Saturday, July 4, 2009

A familiar feeling of frustration

I'm feeling exceedingly frustrated with my current boarding situation. It's a familiar feeling — I remember feeling this way every time my relationship with a past barn was coming to an end (but before I'd made the decision to move). I'm afraid this means that it's time to move Panama, again.

I mentioned recently that I'd noticed the property owner was drinking more and feeding the horses later. Since I talked to him about it, I haven't seen him drinking and he seems to be feeding the horses their breakfast a little earlier — at least when I happen to be there. (I'm planning on staking out the place to see if he's feeding them at the same time when I'm not there.) But I'm also noticing some other things going downhill.

For example, he and his boys still haven't finished spreading out the mulch — at least not as of late last night, and I rather doubt they did it today either (though I'd love to be proven wrong when I go over there this evening). I can't think of any blatant safety hazards that large piles of mulch pose to horses, but I can't shake the feeling that it's not really a very good idea. I almost finished it myself the other day, until Michael pointed out that I'm paying the guy board every month (and it's not cheap, either) to do this kind of stuff.

Another complaint: For the last month or so, the property owner has been using a harrow hooked up to the back of his tractor to spread the manure, instead of mucking it. There are a couple of problems with this approach to manure management, I think:

1) There's not really enough room for it (only about 2/3 of an acre in pasture and three, soon to be five, horses), and

2) It's not really breaking up the manure, just spreading big chunks of it around.

Aside from the manure concerns, there are two other problems:

3) It's turning up rocks, nails, and glass that have been buried in the pasture for probably 30 years, and

4) Because he's doing it so often (several times a week), it's ripping up the top layer of soil and making everything really dusty.

I asked him to stop harrowing the pasture, and he was extremely reluctant to go back to mucking. I told him I'd start helping with mucking again (my contract requests that I help out a little, though he is required to do the majority of it), but we'll see. If the last few days are any indication, he may have stopped harrowing despite his reluctance, but I'm concerned he won't start up mucking again either, perhaps in the hopes that I'll do all of it.

There are a few other little things like this that seem to indicate a slippage in the level of care he is providing. To top it off, on Wednesday he got annoyed with me for making a suggestion, after I'd just spent my entire morning and part of my afternoon cleaning the barn and spreading mulch. And it wasn't exactly something I ought to be having to ask, either: He'd mentioned he thought the horses would be okay in the other pasture without water for a while, and since it was at least 85 degrees, I said I thought they needed water. (I was also remembering when he left a horse in that pasture overnight once without water, forgetting there wasn't any in that pasture.) He didn't do anything about it, so I started asking whether he had a bucket he could put over there for water. Then he got annoyed and told me that I didn't need to tell him stuff like that, because he'd never let the horses go without water. Ummm, hello?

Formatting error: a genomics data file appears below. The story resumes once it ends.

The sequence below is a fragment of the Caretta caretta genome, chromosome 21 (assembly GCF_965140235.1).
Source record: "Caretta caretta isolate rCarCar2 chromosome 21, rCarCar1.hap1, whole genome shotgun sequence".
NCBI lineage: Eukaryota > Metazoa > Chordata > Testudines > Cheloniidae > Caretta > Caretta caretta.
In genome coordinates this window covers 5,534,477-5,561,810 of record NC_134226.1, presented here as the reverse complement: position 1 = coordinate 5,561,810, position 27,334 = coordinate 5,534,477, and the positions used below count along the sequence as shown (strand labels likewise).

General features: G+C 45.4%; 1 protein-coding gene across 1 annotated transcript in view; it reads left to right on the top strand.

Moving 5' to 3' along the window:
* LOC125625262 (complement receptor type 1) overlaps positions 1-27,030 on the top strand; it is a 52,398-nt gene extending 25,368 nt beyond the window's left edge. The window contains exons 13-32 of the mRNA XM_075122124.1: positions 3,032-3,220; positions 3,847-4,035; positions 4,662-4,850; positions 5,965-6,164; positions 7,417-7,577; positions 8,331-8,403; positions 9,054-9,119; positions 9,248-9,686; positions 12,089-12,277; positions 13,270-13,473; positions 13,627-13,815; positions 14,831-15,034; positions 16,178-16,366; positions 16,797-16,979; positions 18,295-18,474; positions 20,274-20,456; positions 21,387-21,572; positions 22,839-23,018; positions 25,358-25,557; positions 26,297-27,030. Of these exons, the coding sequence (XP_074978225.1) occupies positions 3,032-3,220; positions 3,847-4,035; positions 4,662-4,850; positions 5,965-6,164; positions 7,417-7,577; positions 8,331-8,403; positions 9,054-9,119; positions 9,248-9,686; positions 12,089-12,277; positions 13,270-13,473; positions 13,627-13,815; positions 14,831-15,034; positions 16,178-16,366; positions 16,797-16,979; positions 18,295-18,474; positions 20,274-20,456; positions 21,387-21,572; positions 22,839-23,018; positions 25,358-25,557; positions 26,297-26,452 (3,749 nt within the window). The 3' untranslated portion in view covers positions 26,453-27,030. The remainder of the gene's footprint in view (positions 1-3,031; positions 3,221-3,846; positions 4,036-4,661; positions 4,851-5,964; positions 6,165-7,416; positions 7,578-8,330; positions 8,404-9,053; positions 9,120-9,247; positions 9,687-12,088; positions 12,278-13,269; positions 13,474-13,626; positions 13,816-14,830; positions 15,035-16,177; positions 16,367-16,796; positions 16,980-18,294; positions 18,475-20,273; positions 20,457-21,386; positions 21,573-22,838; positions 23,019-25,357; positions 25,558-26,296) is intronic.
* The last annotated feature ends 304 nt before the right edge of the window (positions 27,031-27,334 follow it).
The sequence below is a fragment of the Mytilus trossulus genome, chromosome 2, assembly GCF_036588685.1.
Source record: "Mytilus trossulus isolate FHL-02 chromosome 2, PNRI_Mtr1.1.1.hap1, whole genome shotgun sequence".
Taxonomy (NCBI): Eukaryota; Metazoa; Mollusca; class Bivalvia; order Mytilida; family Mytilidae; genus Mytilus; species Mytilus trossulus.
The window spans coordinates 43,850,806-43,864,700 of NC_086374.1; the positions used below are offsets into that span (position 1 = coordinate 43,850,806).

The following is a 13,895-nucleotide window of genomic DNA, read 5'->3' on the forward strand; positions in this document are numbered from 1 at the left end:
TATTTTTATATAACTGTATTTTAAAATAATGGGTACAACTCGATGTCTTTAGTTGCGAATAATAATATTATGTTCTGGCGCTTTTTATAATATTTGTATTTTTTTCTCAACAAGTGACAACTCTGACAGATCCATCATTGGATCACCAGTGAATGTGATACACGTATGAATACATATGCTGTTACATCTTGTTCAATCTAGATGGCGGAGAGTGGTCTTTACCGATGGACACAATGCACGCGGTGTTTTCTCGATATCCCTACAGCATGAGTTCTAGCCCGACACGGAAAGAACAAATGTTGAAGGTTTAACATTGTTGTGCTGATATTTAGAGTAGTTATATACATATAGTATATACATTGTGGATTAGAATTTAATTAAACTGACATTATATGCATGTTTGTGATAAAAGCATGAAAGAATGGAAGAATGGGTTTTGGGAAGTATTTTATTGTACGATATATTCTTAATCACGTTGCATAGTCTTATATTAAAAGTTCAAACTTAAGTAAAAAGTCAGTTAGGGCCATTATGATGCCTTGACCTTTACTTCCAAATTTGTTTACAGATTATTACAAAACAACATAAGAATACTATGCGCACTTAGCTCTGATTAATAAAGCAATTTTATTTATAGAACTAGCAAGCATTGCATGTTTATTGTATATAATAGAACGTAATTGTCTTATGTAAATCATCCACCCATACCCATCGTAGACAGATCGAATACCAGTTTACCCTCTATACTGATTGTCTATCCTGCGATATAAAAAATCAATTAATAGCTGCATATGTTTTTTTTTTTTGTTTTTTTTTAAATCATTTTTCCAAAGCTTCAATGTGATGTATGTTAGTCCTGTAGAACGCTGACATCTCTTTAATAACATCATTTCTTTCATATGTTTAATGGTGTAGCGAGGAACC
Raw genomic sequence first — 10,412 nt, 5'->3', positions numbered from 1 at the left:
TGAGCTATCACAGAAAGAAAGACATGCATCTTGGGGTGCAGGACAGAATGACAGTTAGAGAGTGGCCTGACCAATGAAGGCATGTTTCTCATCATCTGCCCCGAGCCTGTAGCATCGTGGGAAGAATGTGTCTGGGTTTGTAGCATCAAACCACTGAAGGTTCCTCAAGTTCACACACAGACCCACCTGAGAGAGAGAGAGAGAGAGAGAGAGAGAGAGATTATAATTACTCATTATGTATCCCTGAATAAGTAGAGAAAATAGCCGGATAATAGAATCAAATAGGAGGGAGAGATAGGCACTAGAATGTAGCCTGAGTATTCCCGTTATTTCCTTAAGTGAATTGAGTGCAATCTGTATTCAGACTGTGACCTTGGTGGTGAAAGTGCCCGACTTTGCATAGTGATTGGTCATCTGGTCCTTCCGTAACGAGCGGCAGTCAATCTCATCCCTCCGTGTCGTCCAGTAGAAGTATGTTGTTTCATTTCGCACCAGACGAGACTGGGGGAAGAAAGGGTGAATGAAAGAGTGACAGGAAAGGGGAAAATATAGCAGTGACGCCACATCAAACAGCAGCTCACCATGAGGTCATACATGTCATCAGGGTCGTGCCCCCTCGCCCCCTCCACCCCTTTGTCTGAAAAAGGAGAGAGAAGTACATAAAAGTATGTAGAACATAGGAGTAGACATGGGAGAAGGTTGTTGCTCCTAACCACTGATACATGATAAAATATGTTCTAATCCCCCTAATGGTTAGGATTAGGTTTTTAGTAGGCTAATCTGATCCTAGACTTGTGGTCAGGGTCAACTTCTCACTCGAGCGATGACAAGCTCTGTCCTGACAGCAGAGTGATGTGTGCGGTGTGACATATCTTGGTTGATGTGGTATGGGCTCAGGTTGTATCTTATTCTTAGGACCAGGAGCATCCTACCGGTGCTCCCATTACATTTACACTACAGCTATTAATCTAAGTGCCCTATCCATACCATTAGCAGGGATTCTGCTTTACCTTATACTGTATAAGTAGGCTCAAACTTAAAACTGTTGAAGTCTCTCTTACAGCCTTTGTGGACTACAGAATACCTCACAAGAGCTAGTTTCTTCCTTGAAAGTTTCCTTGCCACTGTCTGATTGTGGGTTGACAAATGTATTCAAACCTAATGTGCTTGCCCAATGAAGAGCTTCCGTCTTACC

Up until now I've liked the fact that he was willing to take suggestions, but I don't want a place where I'm always having to micromanage to make sure my horse is getting the proper care. I've been browsing Craiglist for other places to board in town, but there doesn't seem to be a lot available right now. Plus, I'm getting tired of moving.

This train of thought naturally resulted in me spending a long time on Craigslist and Realtor.com today, searching for horse property. We found one place so far that seems like a good possibility. More on that later!

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3 Comments:

At July 5, 2009 at 12:08 AM, Blogger Reddunappy said...

Finding a barn that you get along in can be a pain, I hear so much about people moving around when they board.
We have ours on our own property and I love having them out the back door. And I only spend, in money for feed, per month, for 3 horses, what I would spend on board for one month, for one horse. board up here is @200 at the low end, and 250. as an average.

 
At July 5, 2009 at 5:14 AM, Blogger Kate said...

Sounds like it's time for a change!

 
At July 5, 2009 at 11:54 AM, Blogger Katharine Swan said...

Boarding in Denver is much more expensive than that, primarily because real estate values here are so high, but also because good hay can be more expensive. Obviously I'll still have to pay for feeding my horse, just out of pocket instead of absorbed into my board fee, but I'd rather put the rest of that monthly expense into building equity in my own property than someone else's.

Oh, and Kate, I completely agree -- time for a change. But it may not happen right away, because I want to take my time to either find a good horse property we can buy, OR to find a boarding stables I can trust. Changing barns is such a hassle that I want to be sure it's a place I can stand to stay at for a while.

 

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